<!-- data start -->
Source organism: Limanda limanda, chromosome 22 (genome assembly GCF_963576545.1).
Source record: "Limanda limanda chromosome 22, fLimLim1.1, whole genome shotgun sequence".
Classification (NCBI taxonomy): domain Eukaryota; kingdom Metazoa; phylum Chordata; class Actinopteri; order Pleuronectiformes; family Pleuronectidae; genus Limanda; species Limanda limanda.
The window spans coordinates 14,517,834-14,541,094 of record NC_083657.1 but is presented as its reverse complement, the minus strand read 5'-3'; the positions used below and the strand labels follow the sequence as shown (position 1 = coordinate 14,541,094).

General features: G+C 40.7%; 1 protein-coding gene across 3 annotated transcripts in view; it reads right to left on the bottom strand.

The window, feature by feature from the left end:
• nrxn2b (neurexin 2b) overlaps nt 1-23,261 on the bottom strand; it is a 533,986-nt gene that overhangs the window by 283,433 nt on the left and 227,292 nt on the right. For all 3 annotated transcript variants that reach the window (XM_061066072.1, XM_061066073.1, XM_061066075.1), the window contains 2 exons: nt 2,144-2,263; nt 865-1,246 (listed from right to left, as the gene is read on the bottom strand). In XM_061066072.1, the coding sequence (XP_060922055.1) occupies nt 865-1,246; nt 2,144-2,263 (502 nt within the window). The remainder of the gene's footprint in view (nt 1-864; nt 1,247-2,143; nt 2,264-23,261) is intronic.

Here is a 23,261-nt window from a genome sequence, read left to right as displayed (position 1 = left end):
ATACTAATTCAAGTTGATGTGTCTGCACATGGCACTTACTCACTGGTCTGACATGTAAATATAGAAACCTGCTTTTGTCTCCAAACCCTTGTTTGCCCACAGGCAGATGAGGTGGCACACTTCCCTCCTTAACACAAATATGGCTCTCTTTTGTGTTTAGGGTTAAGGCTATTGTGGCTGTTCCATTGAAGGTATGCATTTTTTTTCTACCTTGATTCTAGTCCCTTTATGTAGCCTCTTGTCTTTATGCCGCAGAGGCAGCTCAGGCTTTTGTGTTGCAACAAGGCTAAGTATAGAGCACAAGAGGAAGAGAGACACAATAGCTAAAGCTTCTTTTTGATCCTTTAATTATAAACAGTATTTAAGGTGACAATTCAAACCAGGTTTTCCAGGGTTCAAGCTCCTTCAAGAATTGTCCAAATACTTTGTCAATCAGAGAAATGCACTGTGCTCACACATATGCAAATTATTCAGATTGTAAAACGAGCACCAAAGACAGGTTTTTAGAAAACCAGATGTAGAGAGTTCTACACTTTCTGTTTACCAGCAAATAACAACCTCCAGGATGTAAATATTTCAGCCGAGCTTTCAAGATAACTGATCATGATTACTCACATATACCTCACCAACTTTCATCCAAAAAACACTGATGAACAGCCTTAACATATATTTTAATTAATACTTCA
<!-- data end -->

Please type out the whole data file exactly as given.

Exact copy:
Source organism: Limanda limanda, chromosome 22 (genome assembly GCF_963576545.1).
Source record: "Limanda limanda chromosome 22, fLimLim1.1, whole genome shotgun sequence".
Classification (NCBI taxonomy): domain Eukaryota; kingdom Metazoa; phylum Chordata; class Actinopteri; order Pleuronectiformes; family Pleuronectidae; genus Limanda; species Limanda limanda.
The window spans coordinates 14,517,834-14,541,094 of record NC_083657.1 but is presented as its reverse complement, the minus strand read 5'-3'; the positions used below and the strand labels follow the sequence as shown (position 1 = coordinate 14,541,094).

General features: G+C 40.7%; 1 protein-coding gene across 3 annotated transcripts in view; it reads right to left on the bottom strand.

The window, feature by feature from the left end:
• nrxn2b (neurexin 2b) overlaps nt 1-23,261 on the bottom strand; it is a 533,986-nt gene that overhangs the window by 283,433 nt on the left and 227,292 nt on the right. For all 3 annotated transcript variants that reach the window (XM_061066072.1, XM_061066073.1, XM_061066075.1), the window contains 2 exons: nt 2,144-2,263; nt 865-1,246 (listed from right to left, as the gene is read on the bottom strand). In XM_061066072.1, the coding sequence (XP_060922055.1) occupies nt 865-1,246; nt 2,144-2,263 (502 nt within the window). The remainder of the gene's footprint in view (nt 1-864; nt 1,247-2,143; nt 2,264-23,261) is intronic.

Here is a 23,261-nt window from a genome sequence, read left to right as displayed (position 1 = left end):
ATACTAATTCAAGTTGATGTGTCTGCACATGGCACTTACTCACTGGTCTGACATGTAAATATAGAAACCTGCTTTTGTCTCCAAACCCTTGTTTGCCCACAGGCAGATGAGGTGGCACACTTCCCTCCTTAACACAAATATGGCTCTCTTTTGTGTTTAGGGTTAAGGCTATTGTGGCTGTTCCATTGAAGGTATGCATTTTTTTTCTACCTTGATTCTAGTCCCTTTATGTAGCCTCTTGTCTTTATGCCGCAGAGGCAGCTCAGGCTTTTGTGTTGCAACAAGGCTAAGTATAGAGCACAAGAGGAAGAGAGACACAATAGCTAAAGCTTCTTTTTGATCCTTTAATTATAAACAGTATTTAAGGTGACAATTCAAACCAGGTTTTCCAGGGTTCAAGCTCCTTCAAGAATTGTCCAAATACTTTGTCAATCAGAGAAATGCACTGTGCTCACACATATGCAAATTATTCAGATTGTAAAACGAGCACCAAAGACAGGTTTTTAGAAAACCAGATGTAGAGAGTTCTACACTTTCTGTTTACCAGCAAATAACAACCTCCAGGATGTAAATATTTCAGCCGAGCTTTCAAGATAACTGATCATGATTACTCACATATACCTCACCAACTTTCATCCAAAAAACACTGATGAACAGCCTTAACATATATTTTAATTAATACTTCA